In this panel presented at the 2018 Southern Historical Association meeting in Birmingham, AL the panelists focused on the experiences of northern civilians who traveled south into the Confederacy during the Civil War. The panelists were Paul E. Teed (Saginaw Valley State University) and Frank J. Cirillo (New-York Historical Society) with Caroline E. Janney (University of Virginia) presiding. Comments were provided by Michael T. Bernath (University of Miami) ad Paul A. Cimbala (Fordham University).Read More
But our guide also expressed great optimism for the future of Helena and a blooming revitalization of the area, including work planned for that Main Street area to renovate some of the empty buildings into new stores and hotels. A key part of this revitalization, I could tell by the end of the day, was the use of historic tourism and highlighting the history (particularly the Civil War history) of the area.Read More
As a spectator I found it masterfully done; as a historian I found it thought-provoking and intriguing. Hamilton is not a historically accurate portrayal of the life of Alexander Hamilton (although the historical context was pretty spot on in most places), and it was never meant to be. The choices made by the writers, production team, and performers sends many layers of meaning about history, race, diversity, and the relationships between people both then and now.Read More
Confederate monuments are at the forefront of politics and national debate these days as American society grapples with the legacy of the Civil War and its aftermath. While this debate seems new and is situated in a modern society that is opening many meaningful, and sometimes divisive, conversations about history, race, and society, controversy over Confederate monuments is not necessarily new.Read More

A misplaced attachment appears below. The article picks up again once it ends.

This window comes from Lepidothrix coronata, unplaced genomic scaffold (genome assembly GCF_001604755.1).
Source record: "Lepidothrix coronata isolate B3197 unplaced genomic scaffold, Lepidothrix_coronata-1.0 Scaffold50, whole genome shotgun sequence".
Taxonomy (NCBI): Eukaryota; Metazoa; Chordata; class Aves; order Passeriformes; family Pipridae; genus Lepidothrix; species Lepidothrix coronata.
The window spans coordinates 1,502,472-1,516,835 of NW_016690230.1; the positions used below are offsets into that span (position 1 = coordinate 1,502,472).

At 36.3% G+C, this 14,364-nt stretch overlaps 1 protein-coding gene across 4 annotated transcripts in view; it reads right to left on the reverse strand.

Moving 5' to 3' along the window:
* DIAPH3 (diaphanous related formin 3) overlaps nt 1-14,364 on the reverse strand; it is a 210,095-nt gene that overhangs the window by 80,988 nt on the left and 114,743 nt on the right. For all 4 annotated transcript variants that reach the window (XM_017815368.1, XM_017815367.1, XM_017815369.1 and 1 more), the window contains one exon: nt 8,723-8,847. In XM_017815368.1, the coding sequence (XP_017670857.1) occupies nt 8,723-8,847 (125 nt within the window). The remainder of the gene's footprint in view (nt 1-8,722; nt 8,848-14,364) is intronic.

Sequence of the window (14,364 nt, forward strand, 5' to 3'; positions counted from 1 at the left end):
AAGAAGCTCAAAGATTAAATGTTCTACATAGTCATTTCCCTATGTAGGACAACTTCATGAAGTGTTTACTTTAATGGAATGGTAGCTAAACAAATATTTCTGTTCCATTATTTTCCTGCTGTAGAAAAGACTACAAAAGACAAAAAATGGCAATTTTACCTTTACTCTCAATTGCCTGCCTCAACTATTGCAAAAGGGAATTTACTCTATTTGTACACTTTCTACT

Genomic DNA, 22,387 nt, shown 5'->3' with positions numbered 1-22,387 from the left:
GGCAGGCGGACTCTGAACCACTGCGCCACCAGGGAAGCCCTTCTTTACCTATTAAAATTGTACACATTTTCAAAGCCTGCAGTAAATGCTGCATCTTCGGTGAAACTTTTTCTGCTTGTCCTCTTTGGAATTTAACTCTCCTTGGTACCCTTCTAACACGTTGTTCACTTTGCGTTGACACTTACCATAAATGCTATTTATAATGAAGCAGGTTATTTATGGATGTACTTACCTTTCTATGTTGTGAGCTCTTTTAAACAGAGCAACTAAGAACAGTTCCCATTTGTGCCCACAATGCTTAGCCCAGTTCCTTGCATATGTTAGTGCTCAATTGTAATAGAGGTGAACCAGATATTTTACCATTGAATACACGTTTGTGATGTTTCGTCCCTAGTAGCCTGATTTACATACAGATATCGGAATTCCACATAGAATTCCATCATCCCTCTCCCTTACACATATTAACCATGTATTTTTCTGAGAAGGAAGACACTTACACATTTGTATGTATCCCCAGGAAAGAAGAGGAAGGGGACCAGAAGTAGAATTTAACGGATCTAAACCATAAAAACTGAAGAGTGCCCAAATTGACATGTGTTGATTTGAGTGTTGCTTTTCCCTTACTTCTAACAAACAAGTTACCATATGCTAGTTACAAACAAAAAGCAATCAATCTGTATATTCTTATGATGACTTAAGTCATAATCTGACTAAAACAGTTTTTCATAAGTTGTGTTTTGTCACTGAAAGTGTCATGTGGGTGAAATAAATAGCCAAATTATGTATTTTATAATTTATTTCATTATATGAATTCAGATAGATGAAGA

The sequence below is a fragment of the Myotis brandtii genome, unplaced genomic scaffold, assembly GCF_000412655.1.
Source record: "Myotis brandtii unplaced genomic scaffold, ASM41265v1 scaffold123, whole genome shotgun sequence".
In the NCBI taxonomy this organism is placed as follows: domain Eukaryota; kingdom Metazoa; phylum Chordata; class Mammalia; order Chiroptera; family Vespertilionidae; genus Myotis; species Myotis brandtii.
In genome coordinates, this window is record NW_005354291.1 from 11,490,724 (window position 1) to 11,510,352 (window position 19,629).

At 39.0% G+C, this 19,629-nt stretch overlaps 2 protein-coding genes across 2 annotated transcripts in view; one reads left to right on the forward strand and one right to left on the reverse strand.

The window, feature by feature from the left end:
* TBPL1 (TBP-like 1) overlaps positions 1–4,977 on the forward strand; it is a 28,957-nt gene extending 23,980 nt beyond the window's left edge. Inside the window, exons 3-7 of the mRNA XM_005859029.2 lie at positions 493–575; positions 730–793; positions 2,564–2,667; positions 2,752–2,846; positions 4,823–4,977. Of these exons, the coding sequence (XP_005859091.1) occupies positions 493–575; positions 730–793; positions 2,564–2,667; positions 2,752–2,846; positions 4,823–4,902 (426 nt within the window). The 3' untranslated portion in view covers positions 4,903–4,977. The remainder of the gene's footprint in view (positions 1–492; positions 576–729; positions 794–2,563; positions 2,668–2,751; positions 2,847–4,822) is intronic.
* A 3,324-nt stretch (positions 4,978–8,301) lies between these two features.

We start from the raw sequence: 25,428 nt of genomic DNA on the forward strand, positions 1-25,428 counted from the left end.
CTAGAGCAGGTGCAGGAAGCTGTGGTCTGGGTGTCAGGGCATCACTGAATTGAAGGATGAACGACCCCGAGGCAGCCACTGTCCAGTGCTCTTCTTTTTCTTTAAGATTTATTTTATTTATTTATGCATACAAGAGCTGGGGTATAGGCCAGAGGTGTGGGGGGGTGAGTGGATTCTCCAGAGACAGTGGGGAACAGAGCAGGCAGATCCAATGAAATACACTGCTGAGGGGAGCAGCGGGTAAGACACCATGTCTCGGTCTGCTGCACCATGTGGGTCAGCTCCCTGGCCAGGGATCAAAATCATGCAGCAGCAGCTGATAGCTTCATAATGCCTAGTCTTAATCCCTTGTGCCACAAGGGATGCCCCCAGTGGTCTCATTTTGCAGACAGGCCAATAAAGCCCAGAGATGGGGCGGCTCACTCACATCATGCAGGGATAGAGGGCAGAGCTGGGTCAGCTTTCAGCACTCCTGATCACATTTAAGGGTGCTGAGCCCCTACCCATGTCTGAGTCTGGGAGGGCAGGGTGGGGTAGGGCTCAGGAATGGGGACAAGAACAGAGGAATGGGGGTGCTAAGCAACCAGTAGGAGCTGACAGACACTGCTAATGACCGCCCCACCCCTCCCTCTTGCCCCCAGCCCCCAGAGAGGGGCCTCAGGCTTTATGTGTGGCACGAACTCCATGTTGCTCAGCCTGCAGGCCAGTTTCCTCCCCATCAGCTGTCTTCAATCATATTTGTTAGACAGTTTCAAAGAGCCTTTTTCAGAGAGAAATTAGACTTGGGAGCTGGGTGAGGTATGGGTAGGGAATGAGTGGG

In February 2013 headlines announced that the state of Mississippi had finally banned slavery. Now this is not to say that the state had been stuck in an Antebellum/Civil War timewarp for the past century and a half. But apparently there were a few oversights along the way.Read More
Thus we also need to remember that the monuments we build, the sites we preserve, and the places we name are never just about history. They are and have always been about who we imagine ourselves to be in the present and what we want to be, as a community, in the future.Read More
The historical amnesia of the South regarding its black and white Union soldiers should be rectified. By choosing to selectively remember and honor Confederate soldiers while simultaneously ignoring the many Southerners who fought for the Union, Southerners send clear message that loyalty to region, protection of white supremacy, and veneration of the Confederacy are the only legacies of the Civil War worth remembering. If Confederate monuments continue to be torn down, new ones should go up, celebrating those Southerners--black and white--who remained loyal to the Union and brought about “a new birth of freedom.”Read More
Ole Miss has been in the news several times in the last couple of years, dealing with its Civil War and Civil Rights legacy. In 2010, the university made headlines when they changed their school mascot away from one that highlighted its Confederate heritage. In 2014, an Ole Miss fraternity was shut down after students placed a noose on the statue of James Meredith, the first black student to enroll in the all-white school. Most recently, the university joined the Confederate flag debate when the students and faculty chose to remove the state flag, which includes Confederate symbols, from the campus.Read More